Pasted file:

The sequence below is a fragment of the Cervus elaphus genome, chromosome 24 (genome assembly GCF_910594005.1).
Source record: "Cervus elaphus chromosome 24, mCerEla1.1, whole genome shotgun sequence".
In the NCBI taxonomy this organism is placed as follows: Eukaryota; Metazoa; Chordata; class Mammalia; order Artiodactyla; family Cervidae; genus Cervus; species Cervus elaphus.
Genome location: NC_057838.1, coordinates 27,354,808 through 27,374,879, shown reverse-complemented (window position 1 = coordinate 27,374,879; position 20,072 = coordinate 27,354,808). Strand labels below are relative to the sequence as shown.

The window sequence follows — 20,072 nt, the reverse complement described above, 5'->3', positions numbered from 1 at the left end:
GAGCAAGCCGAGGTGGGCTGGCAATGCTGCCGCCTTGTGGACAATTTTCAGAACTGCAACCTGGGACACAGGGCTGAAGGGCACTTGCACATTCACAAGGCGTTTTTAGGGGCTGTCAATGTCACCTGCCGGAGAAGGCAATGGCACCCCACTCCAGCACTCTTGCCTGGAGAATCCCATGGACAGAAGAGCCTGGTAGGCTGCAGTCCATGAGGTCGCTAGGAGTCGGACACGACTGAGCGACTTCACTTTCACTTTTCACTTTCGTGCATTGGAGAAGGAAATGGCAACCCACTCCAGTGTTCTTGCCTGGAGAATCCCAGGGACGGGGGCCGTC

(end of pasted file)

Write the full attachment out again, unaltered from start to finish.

The sequence below is a fragment of the Cervus elaphus genome, chromosome 24 (genome assembly GCF_910594005.1).
Source record: "Cervus elaphus chromosome 24, mCerEla1.1, whole genome shotgun sequence".
In the NCBI taxonomy this organism is placed as follows: Eukaryota; Metazoa; Chordata; class Mammalia; order Artiodactyla; family Cervidae; genus Cervus; species Cervus elaphus.
Genome location: NC_057838.1, coordinates 27,354,808 through 27,374,879, shown reverse-complemented (window position 1 = coordinate 27,374,879; position 20,072 = coordinate 27,354,808). Strand labels below are relative to the sequence as shown.

The window sequence follows — 20,072 nt, the reverse complement described above, 5'->3', positions numbered from 1 at the left end:
GAGCAAGCCGAGGTGGGCTGGCAATGCTGCCGCCTTGTGGACAATTTTCAGAACTGCAACCTGGGACACAGGGCTGAAGGGCACTTGCACATTCACAAGGCGTTTTTAGGGGCTGTCAATGTCACCTGCCGGAGAAGGCAATGGCACCCCACTCCAGCACTCTTGCCTGGAGAATCCCATGGACAGAAGAGCCTGGTAGGCTGCAGTCCATGAGGTCGCTAGGAGTCGGACACGACTGAGCGACTTCACTTTCACTTTTCACTTTCGTGCATTGGAGAAGGAAATGGCAACCCACTCCAGTGTTCTTGCCTGGAGAATCCCAGGGACGGGGGCCGTC